We asked our previous hospitality profile subject @Honebegood to nominate our next subject, and he sent us to theologian-turned-coffee-guru Lee Woo Hyung of @camper_coffee. Johnny suggested Lee “simply because I really like what he’s done with the place and he seems like a really nice guy. He’s a stylish dude who is quite obviously extremely passionate about the coffee!” Lee was the winner of this year’s New Zealand AeroPress awards and will rep us in Dublin this June. Go check out his Newmarket hole in the wall.
SSS – How did you get into the hospitality game?
I started in hospitality in 2005, working as a part-time barista. The more that I was exposed to this industry, the more I realised that this profession was suited to me. In 2008 I started to be deeply involved in the industry – I guess you could say that this was when I started working as a barista full time. The more I understood and developed an in-depth knowledge of coffee, the more I immensely enjoyed the full potential of the industry. I love hospitality because it builds a wholehearted rapport with customers.
SSS – New Zealand has historically seen hospitality work as something you do to pay your way through university, not a long-term profession in and of itself like in some other parts of the world. How is hospitality work viewed in Korea, where you come from?
To tell you the truth, South Korea still has a similar conception of the hospitality industry as New Zealand does. Baristas are still viewed and acknowledged as part-time jobs that are worked to get through academic studies. A good analogy I like to give is that baristas are more like chefs and that people in the industry need to start viewing baristas as an actual occupation rather than a part-time gig. But this goes both ways, as baristas need to start believing that this will lead to a full-blown occupation, recognising the coffee industry as a career in itself, otherwise it will be impossible for the society to accept this craft as a valuable profession.
SSS – What’s the most important thing hospitality life has taught you?
The one massive value that this industry has taught me is that “whatever you do, everything will pay off in the end” and that it is one of the most rewarding feelings you could ever have in your lifetime.
SSS – What’s your favourite spot to enjoy a feed in New Zealand with a friend or a group of friends – restaurant, bar, cafe or beach…?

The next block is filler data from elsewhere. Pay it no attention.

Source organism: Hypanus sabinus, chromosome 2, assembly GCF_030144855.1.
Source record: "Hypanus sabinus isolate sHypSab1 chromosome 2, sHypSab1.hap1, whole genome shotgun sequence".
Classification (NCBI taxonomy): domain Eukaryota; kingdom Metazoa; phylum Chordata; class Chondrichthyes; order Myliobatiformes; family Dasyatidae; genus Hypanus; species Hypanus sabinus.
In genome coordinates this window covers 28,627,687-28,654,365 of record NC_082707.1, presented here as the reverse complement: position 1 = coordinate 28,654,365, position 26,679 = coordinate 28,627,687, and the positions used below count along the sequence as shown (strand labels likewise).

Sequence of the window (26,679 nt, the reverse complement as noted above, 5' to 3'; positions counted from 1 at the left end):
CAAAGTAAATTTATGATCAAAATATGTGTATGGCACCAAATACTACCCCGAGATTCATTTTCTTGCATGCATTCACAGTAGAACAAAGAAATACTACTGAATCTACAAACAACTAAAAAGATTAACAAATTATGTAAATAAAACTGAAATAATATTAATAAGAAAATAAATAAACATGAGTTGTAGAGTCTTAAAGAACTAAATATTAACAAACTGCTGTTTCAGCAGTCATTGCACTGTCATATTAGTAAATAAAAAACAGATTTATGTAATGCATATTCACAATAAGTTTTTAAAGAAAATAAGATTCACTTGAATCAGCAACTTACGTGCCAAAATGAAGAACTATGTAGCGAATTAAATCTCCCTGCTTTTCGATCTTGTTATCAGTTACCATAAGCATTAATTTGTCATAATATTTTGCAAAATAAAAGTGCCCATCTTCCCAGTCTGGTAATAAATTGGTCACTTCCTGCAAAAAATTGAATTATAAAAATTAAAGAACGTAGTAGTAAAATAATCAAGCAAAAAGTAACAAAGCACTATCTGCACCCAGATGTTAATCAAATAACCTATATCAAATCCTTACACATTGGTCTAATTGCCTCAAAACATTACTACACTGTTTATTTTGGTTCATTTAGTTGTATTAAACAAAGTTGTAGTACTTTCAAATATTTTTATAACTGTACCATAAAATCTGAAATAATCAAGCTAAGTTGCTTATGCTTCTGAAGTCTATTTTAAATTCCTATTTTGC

I actually have a couple of spots in New Zealand (especially in Auckland) that I always go to enjoy good coffee and food. My choices would be The Return of Rad (in Mt Eden) and Geeks on Sainsbury (in St Lukes). If it was a restaurant I would go to Tanpopo (on Symonds St), my favourite Japanese ramen place in New Zealand.
SSS – Is the customer always right?
They say that a customer is always like your mother-in-law. However, sometimes I get very grumpy customers – for no reason – and in these cases I try my best to be professional, but I honestly don’t want to serve them respectfully.
SSS – What does good service mean to you?
I think this is quite simple. As long as you are giving them more than what they have paid for, I believe that this is recognised as good service.
SSS – Describe your perfect customer.
I could describe this in two words: “empathising customer”. Not just a customer but also a friend who at the same time is like family. They are not here just for the product, but being able to share your best moments and be happy for you as much they are happy for themselves.
SSS – What are you going to be drinking during the cool and dark months? Have you got a recipe for us?
In all seriousness, I would like to recommend South Korean instant coffee called “Maxim”. It is intensely sweet and super addictive, you can get it at any Korean supermarket. The recipe is simple: add 100ml of hot boiling water to a sachet of Maxim instant coffee. And in summer, just add ice. Please enjoy ~ 😀
SSS – Would you like to suggest who Stone Soup should talk to next in New Zealand hospitality?
I would like to suggest Yuki from Tanpopo. He is a professional ramen maker and I think he makes the best ramen in Auckland.
Photography: Aaron McLean